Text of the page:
#VaReads Writer of the Week: Art Taylor

Welcome back to a new blog series from the Virginia Center for the Book, in which we highlight the work of one Virginia writer each week. This week’s spotlight is on Art Taylor, author of On the Road with Del & Louise: A Novel in Stories. He is the winner of this year’s Agatha Award for Best Short Story and currently a finalist for both the Anthony Award and the Thriller Award for Best Short Story as well for his short story Parallel Play.

How did you get your start as a writer?

I’ve wanted to be a writer nearly as long as I’ve been able to read. Even in elementary school, I was writing poems and little stories, and in the third grade, just before Christmas, I even told my teacher I was working on a book and it would be published sometime in the spring. It took a lot longer to make those book plans come true, needless to say, but my elementary school did participate in county-wide writing contests, and a poem of mine earned a ribbon in one of those, marking my first publication. I still have both the journal and the ribbon now.

Describe your work in three sentences or less.

I primarily write crime fiction, often leaning toward what’s been termed domestic suspense, exploring the darkness you might find in everyday events, experienced by ordinary people. Most of my fiction focuses on relationships, on what’s expected or required in relationships and where people fall short of those expectations or requirements, and then on moral questions raising out of all that. I like to play with various storytelling styles and structures; for example, while I write mostly short fiction, my debut novel, On the Road with Del & Louise, was structured out of six short stories, each with a different form or tone: the zany caper story, the dark domestic drama, the traditional detective story, etc.

How does living in Virginia influence your writing?

Place has been very important to my writing—in two ways. I’m a native North Carolinian, but I’ve spent many years in Virginia, including boarding school for my high school years, and I find that most of my stories are inspired by experiences or settings from one of those two states, sometimes very specific settings. For example, a story from last year, “Parallel Play,” was influenced tremendously by a curvy stretch of road connecting Burke, VA, and the small town of Clifton (and I’ve been thrilled by the unexpected twists that story has itself enjoyed recently, including winning the Agatha Award for Best Short Story and being named a finalist for both the Anthony and the Thriller Awards in the same category). Beyond influence or inspiration, however, Virginia boasts such a strong community of writers, readers, bookstores, festivals, and more—a vibrant and supportive community celebrating the literary arts in so many ways. As a writer, it’s a great place to work these days, a great place to call home.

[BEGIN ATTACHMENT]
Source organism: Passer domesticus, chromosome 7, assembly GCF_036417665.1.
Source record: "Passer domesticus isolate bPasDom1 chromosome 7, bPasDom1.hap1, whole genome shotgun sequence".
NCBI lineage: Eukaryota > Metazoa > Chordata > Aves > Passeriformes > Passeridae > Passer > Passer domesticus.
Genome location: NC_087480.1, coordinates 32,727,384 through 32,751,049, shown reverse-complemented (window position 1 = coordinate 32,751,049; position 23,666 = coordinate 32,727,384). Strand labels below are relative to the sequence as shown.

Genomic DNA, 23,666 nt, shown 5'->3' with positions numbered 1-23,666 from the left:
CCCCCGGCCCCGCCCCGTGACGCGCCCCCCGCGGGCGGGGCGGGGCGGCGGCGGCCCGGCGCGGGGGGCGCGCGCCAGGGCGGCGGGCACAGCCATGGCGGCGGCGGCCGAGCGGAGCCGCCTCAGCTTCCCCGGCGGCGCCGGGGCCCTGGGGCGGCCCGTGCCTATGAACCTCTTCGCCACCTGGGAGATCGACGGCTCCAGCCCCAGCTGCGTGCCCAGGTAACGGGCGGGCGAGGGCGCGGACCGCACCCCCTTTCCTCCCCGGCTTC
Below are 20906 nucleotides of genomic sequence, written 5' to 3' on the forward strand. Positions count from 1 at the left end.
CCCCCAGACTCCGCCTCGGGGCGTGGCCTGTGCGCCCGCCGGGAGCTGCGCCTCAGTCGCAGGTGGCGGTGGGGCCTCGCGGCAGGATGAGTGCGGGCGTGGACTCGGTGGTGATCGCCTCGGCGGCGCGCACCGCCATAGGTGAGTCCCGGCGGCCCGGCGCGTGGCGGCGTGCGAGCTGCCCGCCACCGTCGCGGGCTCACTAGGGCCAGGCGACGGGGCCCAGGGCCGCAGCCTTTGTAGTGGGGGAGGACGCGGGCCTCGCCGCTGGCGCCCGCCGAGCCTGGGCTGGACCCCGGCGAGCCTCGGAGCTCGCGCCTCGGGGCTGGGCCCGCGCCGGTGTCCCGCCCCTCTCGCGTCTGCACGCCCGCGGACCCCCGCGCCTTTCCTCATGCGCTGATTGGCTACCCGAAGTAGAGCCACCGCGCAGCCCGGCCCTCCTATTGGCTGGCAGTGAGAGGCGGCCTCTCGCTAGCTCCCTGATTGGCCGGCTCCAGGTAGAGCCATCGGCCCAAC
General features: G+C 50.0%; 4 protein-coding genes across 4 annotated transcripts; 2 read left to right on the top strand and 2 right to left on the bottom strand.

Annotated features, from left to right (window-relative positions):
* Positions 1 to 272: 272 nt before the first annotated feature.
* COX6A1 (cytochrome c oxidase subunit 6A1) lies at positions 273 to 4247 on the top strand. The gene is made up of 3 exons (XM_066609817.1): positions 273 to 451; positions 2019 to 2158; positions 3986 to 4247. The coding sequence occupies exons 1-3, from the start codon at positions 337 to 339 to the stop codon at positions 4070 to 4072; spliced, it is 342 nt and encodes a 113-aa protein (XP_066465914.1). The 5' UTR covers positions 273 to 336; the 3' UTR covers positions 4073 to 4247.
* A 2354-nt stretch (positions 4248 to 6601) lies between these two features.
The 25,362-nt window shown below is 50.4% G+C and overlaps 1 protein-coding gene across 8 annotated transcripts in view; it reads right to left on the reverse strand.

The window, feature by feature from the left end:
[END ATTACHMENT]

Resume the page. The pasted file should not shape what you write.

What’s your favorite part of your most recent book?

I mentioned above the architecture of On the Road with Del & Louise, and I think that was my favorite aspect of that book, experimenting with form a little, though Louise’s voice was a joy too—she’s the narrator throughout, and I’m still not sure where her voice came from. My most recent publication, however, was the story “A Necessary Ingredient” in the anthology Coast to Coast: Private Eyes from Sea to Shining Sea. This one was about an avid reader of detective fiction who becomes a detective himself—but would really rather just sit in his office immersed in his books. It was fun there to play with the conventions of hard-boiled detective stories—to pay homage even as I was twisting them a little.

What are you working on next?

I’m on summer break now from my teaching at George Mason University, and I’ve been finishing up the drafts of several stories that needed attention—clearing the decks to work most of the summer on another book-length project, this one also inspired explicitly by some formative experiences in Virginia, though I’m hesitant to say anymore on that yet!

To learn more about Art Taylor, visit his website at www.arttaylorwriter.com.

Through this series, we hope to showcase the depth and breadth of our state-wide literary community while also encouraging readers in the Commonwealth and elsewhere to challenge themselves to read more books by Virginia writers. If you have an author you’d like to suggest for this series, please email sdlawson@virginia.edu with details. Our focus is on writers with books that have been published in the past two years (self-published is welcome as long as the writer’s most recent book is held in at least one public library in the state).